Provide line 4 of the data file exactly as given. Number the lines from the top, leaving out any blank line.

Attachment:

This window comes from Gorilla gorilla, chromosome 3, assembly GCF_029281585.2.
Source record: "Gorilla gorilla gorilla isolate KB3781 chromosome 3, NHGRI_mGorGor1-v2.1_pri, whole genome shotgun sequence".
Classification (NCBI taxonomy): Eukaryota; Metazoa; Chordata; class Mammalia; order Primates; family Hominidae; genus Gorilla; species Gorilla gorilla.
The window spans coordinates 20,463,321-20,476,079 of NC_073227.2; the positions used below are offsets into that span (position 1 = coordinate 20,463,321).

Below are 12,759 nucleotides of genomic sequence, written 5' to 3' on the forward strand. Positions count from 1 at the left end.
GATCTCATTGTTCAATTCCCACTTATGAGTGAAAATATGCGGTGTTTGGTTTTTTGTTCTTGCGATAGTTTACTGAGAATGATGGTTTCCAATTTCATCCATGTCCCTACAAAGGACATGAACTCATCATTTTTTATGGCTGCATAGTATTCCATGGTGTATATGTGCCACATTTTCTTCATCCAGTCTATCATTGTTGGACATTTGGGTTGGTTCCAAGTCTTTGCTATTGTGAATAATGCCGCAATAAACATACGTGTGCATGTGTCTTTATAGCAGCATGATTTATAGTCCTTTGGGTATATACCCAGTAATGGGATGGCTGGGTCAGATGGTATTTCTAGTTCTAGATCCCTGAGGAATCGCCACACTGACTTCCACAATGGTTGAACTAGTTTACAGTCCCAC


The window spans coordinates 20,463,321-20,476,079 of NC_073227.2; the positions used below are offsets into that span (position 1 = coordinate 20,463,321).